I hope you incorporate the latest scholarship regarding the role of AAF Col. Clifford Heflin in the development of, and logistics for using, the atomic bombs. Any questions, see the Winter, 2012 issue of Air Power History or contact me at d5547k@yahoo.com.
    Best regards,
    Darrell Dvorak

  2. tpartridge1 says:

    Nice post. Gives insight on some things. Bravo!

  3. Shel Cox says:

    I am so jealous! The fact that you have the opportunity to teach any WWII topis at AMU is awesome!

    Being a college instructor myself, I can relate to your experiences. I have provided instruction through the University of Phoenix, Central Texas College, and UMUC. One night, while I was teaching my last night of class for a Basic Foundations Course, I was on a role about proper citing, and utilizing writing tools. My mind was racing, as my wife was (at that exact time) packing a U-haul truck, and preparing for me to drive from Tulsa, OK to Dumfires, VA so I could start my new job at NGA. While I was “in the zone” during class, I went to the white board to wrote down my thoughts to the class. As I was speaking about citations, I wrote down “ERROR’s”, “WRITING TOOLS”, and I finished with “watch your “SITINGS”.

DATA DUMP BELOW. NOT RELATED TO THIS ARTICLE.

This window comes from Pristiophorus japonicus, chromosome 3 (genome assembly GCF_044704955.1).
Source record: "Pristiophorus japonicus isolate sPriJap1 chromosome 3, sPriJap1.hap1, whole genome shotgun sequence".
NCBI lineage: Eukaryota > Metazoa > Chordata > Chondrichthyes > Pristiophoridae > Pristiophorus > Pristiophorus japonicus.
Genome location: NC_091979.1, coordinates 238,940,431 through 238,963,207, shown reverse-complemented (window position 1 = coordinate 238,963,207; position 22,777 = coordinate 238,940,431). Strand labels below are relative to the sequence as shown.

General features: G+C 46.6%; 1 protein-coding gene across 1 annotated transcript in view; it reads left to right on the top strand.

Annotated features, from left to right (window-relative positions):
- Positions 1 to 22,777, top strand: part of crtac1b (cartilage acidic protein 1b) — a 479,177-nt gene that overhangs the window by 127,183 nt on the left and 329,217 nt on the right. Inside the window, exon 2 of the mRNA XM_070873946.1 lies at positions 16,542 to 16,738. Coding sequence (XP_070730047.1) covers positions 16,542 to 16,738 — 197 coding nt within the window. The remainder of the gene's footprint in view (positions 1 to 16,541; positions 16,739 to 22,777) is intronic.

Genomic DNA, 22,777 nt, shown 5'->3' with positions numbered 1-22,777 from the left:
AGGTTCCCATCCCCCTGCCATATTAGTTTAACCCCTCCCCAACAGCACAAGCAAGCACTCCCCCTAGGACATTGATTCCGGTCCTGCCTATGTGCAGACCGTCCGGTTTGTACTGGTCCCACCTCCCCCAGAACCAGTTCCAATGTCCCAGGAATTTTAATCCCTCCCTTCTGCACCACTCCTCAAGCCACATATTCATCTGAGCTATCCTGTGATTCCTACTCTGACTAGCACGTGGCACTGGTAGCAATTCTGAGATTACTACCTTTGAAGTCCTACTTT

It wasn’t until about three minutes later, and some giggles from the class, that I realized what I had done. I apologized to them…and they forgave me. Hey, we are instructors. The only perfect person is the one who knew all this was going to happen before we could teach it!!

    • navyphoto22 says:

      Hi Shel,